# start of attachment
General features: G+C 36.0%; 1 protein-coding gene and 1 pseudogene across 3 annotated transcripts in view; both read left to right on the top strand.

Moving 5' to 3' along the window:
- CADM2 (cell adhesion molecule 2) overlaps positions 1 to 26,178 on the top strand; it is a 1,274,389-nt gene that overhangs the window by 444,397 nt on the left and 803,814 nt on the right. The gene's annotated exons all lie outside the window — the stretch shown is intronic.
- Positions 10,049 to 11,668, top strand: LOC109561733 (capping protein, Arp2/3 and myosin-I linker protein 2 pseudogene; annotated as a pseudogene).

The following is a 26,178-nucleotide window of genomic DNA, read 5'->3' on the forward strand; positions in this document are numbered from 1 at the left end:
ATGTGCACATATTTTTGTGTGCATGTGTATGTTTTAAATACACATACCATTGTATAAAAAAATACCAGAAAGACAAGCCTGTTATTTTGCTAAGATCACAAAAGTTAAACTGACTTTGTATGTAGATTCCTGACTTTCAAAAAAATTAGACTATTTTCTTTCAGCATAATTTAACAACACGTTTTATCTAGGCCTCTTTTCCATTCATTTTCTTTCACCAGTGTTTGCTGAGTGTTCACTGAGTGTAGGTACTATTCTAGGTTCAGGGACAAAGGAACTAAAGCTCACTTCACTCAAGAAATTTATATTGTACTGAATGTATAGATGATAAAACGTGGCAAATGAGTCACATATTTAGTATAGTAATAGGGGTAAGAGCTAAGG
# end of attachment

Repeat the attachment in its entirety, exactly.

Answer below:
General features: G+C 36.0%; 1 protein-coding gene and 1 pseudogene across 3 annotated transcripts in view; both read left to right on the top strand.

Moving 5' to 3' along the window:
- CADM2 (cell adhesion molecule 2) overlaps positions 1 to 26,178 on the top strand; it is a 1,274,389-nt gene that overhangs the window by 444,397 nt on the left and 803,814 nt on the right. The gene's annotated exons all lie outside the window — the stretch shown is intronic.
- Positions 10,049 to 11,668, top strand: LOC109561733 (capping protein, Arp2/3 and myosin-I linker protein 2 pseudogene; annotated as a pseudogene).

The following is a 26,178-nucleotide window of genomic DNA, read 5'->3' on the forward strand; positions in this document are numbered from 1 at the left end:
ATGTGCACATATTTTTGTGTGCATGTGTATGTTTTAAATACACATACCATTGTATAAAAAAATACCAGAAAGACAAGCCTGTTATTTTGCTAAGATCACAAAAGTTAAACTGACTTTGTATGTAGATTCCTGACTTTCAAAAAAATTAGACTATTTTCTTTCAGCATAATTTAACAACACGTTTTATCTAGGCCTCTTTTCCATTCATTTTCTTTCACCAGTGTTTGCTGAGTGTTCACTGAGTGTAGGTACTATTCTAGGTTCAGGGACAAAGGAACTAAAGCTCACTTCACTCAAGAAATTTATATTGTACTGAATGTATAGATGATAAAACGTGGCAAATGAGTCACATATTTAGTATAGTAATAGGGGTAAGAGCTAAGG